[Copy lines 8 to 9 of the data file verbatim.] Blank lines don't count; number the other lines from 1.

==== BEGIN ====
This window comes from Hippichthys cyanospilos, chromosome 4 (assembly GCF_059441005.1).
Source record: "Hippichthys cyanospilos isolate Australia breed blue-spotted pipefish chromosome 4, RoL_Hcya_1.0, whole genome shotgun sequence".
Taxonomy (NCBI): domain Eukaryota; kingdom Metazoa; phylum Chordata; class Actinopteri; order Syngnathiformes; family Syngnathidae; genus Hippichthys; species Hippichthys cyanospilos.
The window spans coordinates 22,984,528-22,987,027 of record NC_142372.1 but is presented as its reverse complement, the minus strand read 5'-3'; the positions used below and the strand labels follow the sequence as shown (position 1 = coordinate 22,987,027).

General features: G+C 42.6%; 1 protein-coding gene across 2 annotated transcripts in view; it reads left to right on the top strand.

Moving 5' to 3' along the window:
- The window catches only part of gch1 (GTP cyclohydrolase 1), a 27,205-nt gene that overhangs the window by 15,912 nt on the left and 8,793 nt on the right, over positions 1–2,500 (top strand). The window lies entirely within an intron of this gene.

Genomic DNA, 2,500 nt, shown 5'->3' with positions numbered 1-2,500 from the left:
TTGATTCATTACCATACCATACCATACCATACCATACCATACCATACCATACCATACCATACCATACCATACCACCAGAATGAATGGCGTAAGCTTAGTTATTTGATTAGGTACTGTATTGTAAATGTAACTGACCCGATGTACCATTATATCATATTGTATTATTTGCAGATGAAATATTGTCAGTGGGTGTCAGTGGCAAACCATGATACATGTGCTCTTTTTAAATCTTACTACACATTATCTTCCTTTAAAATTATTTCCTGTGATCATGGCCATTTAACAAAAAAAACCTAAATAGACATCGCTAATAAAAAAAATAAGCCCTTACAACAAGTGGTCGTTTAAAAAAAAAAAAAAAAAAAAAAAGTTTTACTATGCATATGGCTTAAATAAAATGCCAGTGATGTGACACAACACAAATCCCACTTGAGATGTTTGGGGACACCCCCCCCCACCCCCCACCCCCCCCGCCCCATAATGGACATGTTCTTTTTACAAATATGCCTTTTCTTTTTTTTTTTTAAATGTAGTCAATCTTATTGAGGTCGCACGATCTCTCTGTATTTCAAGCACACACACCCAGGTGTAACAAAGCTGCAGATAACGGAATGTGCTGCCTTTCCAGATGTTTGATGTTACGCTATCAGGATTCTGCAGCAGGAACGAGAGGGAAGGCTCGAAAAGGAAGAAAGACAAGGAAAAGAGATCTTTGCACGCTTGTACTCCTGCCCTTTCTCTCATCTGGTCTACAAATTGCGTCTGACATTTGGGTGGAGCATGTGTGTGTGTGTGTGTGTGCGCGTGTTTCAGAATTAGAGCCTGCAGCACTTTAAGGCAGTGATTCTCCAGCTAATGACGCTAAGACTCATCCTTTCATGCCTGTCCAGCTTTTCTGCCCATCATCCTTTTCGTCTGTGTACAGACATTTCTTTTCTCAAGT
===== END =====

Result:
Genomic DNA, 2,500 nt, shown 5'->3' with positions numbered 1-2,500 from the left:
TTGATTCATTACCATACCATACCATACCATACCATACCATACCATACCATACCATACCATACCATACCATACCACCAGAATGAATGGCGTAAGCTTAGTTATTTGATTAGGTACTGTATTGTAAATGTAACTGACCCGATGTACCATTATATCATATTGTATTATTTGCAGATGAAATATTGTCAGTGGGTGTCAGTGGCAAACCATGATACATGTGCTCTTTTTAAATCTTACTACACATTATCTTCCTTTAAAATTATTTCCTGTGATCATGGCCATTTAACAAAAAAAACCTAAATAGACATCGCTAATAAAAAAAATAAGCCCTTACAACAAGTGGTCGTTTAAAAAAAAAAAAAAAAAAAAAAAGTTTTACTATGCATATGGCTTAAATAAAATGCCAGTGATGTGACACAACACAAATCCCACTTGAGATGTTTGGGGACACCCCCCCCCACCCCCCACCCCCCCCGCCCCATAATGGACATGTTCTTTTTACAAATATGCCTTTTCTTTTTTTTTTTTAAATGTAGTCAATCTTATTGAGGTCGCACGATCTCTCTGTATTTCAAGCACACACACCCAGGTGTAACAAAGCTGCAGATAACGGAATGTGCTGCCTTTCCAGATGTTTGATGTTACGCTATCAGGATTCTGCAGCAGGAACGAGAGGGAAGGCTCGAAAAGGAAGAAAGACAAGGAAAAGAGATCTTTGCACGCTTGTACTCCTGCCCTTTCTCTCATCTGGTCTACAAATTGCGTCTGACATTTGGGTGGAGCATGTGTGTGTGTGTGTGTGTGCGCGTGTTTCAGAATTAGAGCCTGCAGCACTTTAAGGCAGTGATTCTCCAGCTAATGACGCTAAGACTCATCCTTTCATGCCTGTCCAGCTTTTCTGCCCATCATCCTTTTCGTCTGTGTACAGACATTTCTTTTCTCAAGT